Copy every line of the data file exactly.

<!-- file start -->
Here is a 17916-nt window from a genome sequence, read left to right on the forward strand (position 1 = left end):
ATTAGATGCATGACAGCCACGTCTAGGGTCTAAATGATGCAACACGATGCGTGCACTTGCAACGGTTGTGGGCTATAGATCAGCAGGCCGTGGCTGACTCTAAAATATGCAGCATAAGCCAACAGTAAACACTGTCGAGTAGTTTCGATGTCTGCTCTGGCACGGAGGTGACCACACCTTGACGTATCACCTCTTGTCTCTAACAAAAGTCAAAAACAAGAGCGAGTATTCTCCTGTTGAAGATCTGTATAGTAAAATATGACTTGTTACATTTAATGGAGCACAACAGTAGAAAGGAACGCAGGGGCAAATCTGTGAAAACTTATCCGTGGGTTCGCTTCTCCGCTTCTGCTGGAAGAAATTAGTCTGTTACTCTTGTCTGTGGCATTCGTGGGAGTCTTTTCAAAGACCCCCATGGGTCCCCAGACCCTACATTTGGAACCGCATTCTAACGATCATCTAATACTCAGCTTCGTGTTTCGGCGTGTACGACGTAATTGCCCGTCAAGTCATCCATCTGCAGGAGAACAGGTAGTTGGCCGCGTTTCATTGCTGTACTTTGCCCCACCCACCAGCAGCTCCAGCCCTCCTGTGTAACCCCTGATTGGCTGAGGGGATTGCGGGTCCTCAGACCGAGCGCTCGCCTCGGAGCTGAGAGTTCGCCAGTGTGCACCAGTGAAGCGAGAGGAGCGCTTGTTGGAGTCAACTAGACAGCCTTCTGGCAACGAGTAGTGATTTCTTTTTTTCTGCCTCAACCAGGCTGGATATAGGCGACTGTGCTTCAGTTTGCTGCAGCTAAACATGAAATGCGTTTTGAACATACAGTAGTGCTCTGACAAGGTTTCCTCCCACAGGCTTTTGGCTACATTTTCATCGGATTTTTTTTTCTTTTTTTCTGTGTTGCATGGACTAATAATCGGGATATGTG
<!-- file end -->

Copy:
Here is a 17916-nt window from a genome sequence, read left to right on the forward strand (position 1 = left end):
ATTAGATGCATGACAGCCACGTCTAGGGTCTAAATGATGCAACACGATGCGTGCACTTGCAACGGTTGTGGGCTATAGATCAGCAGGCCGTGGCTGACTCTAAAATATGCAGCATAAGCCAACAGTAAACACTGTCGAGTAGTTTCGATGTCTGCTCTGGCACGGAGGTGACCACACCTTGACGTATCACCTCTTGTCTCTAACAAAAGTCAAAAACAAGAGCGAGTATTCTCCTGTTGAAGATCTGTATAGTAAAATATGACTTGTTACATTTAATGGAGCACAACAGTAGAAAGGAACGCAGGGGCAAATCTGTGAAAACTTATCCGTGGGTTCGCTTCTCCGCTTCTGCTGGAAGAAATTAGTCTGTTACTCTTGTCTGTGGCATTCGTGGGAGTCTTTTCAAAGACCCCCATGGGTCCCCAGACCCTACATTTGGAACCGCATTCTAACGATCATCTAATACTCAGCTTCGTGTTTCGGCGTGTACGACGTAATTGCCCGTCAAGTCATCCATCTGCAGGAGAACAGGTAGTTGGCCGCGTTTCATTGCTGTACTTTGCCCCACCCACCAGCAGCTCCAGCCCTCCTGTGTAACCCCTGATTGGCTGAGGGGATTGCGGGTCCTCAGACCGAGCGCTCGCCTCGGAGCTGAGAGTTCGCCAGTGTGCACCAGTGAAGCGAGAGGAGCGCTTGTTGGAGTCAACTAGACAGCCTTCTGGCAACGAGTAGTGATTTCTTTTTTTCTGCCTCAACCAGGCTGGATATAGGCGACTGTGCTTCAGTTTGCTGCAGCTAAACATGAAATGCGTTTTGAACATACAGTAGTGCTCTGACAAGGTTTCCTCCCACAGGCTTTTGGCTACATTTTCATCGGATTTTTTTTTCTTTTTTTCTGTGTTGCATGGACTAATAATCGGGATATGTG